In cities and apartment buildings, instead of hanging sardine heads outside, people often cook dishes using sardines to both avoid causing odors to neighbors’ houses and enjoy the traditional atmosphere on Setsubun day.

Top 7 famous places for Setsubun festival in Japan

Setsubun Festival at Nagata Shrine (Hyōgo Prefecture)

On Setsubun day, many temples and shrines across Japan often hold festivals to celebrate.
At large temples, the festive atmosphere is even more jubilant thanks to the presence of Sumō wrestlers and famous artists.

Below are 7 suggested locations for those who want to experience the Setsubun festival in the most interesting way.

1. Chūsonji Temple (中尊寺) / Iwate Prefecture

The bean throwing event was performed by Sumō wrestlers.
Setsubun is also the only time of year when you can buy the Mametsu Daishi (魔滅大師) amulet, which is said to be very powerful in protecting against difficulties and helping overcome challenges.

Homepage: https://www.chusonji.or.jp/index.html

2. Naritasan Shinshōji Temple (成田山新勝寺) / Chiba Prefecture

The festival is truly grand with the participation of Sumō wrestlers and the cast of historical dramas shown this year.

Homepage: https://www.naritasan.or.jp/

3. Sensōji Temple (浅草寺) / Capital Tōkyō

At the bean throwing event, instead of shouting “Oni wa soto!” (meaning: “Devil come out!”), people will shout “Senshū banzei! Fuku wa uchi!” (meaning “Hooray! Good fortune enters the house!”).
The reason is because people believe that demons cannot appear before Kannon.

Besides the bean throwing event, the performance “Fukuju-no-mai” (福聚の舞) – the dance of the Seven Lucky Gods, is also an attraction of the festival.

Homepage: https://www.senso-ji.jp/

4. Hakone Shrine (箱根神社) / Kanagawa Prefecture

You can enjoy a perfect play depicting the demon extermination scene. The most impressive was the water bean throwing event, where the devils escaped on water skis and had beans thrown from boats by people.

Homepage: https://hakonejinja.or.jp/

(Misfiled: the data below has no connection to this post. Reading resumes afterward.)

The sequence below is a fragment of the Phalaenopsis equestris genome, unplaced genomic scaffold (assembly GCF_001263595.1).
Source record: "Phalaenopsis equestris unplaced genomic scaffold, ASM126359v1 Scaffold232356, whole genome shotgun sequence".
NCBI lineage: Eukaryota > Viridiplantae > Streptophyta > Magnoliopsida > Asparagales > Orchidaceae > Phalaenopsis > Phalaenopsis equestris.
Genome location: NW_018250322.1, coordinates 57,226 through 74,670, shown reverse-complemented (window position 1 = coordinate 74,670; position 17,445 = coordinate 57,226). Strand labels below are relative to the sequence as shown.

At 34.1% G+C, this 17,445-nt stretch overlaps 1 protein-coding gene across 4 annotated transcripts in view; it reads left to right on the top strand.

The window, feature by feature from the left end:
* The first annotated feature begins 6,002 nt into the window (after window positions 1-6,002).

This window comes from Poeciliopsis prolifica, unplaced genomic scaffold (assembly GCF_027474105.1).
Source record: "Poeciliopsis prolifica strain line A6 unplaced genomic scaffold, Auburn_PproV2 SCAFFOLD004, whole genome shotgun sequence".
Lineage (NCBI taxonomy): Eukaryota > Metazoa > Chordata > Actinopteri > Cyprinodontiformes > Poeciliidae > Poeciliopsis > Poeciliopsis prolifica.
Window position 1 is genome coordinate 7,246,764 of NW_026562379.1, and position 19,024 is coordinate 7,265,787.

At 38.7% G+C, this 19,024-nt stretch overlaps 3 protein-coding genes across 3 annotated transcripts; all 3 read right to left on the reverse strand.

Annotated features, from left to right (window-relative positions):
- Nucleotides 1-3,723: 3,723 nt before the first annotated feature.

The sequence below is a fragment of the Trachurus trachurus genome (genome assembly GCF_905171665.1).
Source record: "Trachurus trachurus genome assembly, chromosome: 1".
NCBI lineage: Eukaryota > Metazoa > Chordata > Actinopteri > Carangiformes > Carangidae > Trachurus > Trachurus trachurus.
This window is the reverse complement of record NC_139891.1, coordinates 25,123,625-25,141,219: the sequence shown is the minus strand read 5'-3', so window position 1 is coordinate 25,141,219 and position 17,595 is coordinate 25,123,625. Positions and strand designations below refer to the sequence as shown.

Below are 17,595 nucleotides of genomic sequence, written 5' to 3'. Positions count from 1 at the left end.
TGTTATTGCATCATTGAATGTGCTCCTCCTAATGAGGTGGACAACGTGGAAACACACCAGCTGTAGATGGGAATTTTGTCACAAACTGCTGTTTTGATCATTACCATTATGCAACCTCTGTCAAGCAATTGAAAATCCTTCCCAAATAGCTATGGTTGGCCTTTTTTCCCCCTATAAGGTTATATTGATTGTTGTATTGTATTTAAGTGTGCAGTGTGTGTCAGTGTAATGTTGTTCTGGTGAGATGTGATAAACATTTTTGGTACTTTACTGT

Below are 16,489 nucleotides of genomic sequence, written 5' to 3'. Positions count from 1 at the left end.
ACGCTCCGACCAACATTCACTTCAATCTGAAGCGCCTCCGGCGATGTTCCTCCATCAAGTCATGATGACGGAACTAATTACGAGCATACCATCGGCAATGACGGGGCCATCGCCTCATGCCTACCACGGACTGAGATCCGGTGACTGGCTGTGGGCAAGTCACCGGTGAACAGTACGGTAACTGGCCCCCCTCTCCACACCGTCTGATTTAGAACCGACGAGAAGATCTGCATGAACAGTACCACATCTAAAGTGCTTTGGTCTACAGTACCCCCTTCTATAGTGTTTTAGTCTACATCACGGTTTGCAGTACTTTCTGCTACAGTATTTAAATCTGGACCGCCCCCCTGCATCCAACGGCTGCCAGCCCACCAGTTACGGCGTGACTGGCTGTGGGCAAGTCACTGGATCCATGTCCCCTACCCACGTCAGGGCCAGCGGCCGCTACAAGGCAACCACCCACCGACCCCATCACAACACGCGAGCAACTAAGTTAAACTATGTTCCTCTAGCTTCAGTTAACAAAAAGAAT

5. Naritasan Fudōson Temple (成田山不動尊) / Ōsaka Prefecture

A 150 meter long stage was built on the premises and in the center of the stage was the largest bean bin in Japan.
Naritasan Fudōson Temple is famous for its sacredness in traffic safety, so on Setsubun, transportation organizations also participate. There will also be the participation of famous politicians, businessmen and artists in the Kansai area.

Homepage: https://osaka-naritasan.or.jp/

6. Yasaka Shrine (八坂神社) / Kyōto Prefecture

Come to Yasaka Shrine during Setsubun to participate in a bean throwing event and enjoy traditional dances performed by beautiful Geishas.

Homepage: https://www.yasaka-jinja.or.jp/

7. Nagata Shrine (長田神社) / Hyōgo Prefecture

Famous for the ancient “Tsuinashiki” (追儺式) ritual performed by seven actors in demon costumes.

The seven demons, believed to be messengers of the gods, would burn misfortunes with torches, cut misfortunes with long swords, and dance to celebrate the return of spring.

Homepage: https://nagatajinja.jp/


Setsubun is the day before the beginning of spring according to the Japanese lunar calendar.
On Setsubun day, Japanese people have the custom of throwing roasted soybeans to ward off evil spirits and eating Ehōmaki to pray for happiness in the new year. In some localities, people also hang sardine heads and holly leaves in front of their houses to keep evil spirits from entering.

Shrines in Japan also often hold festivals to celebrate Setsubun.
Some places even feature Sumō wrestlers and famous artists.

This year’s Setsubun will fall on February 3, 2024.
If you are in Japan during this time, definitely join the festival.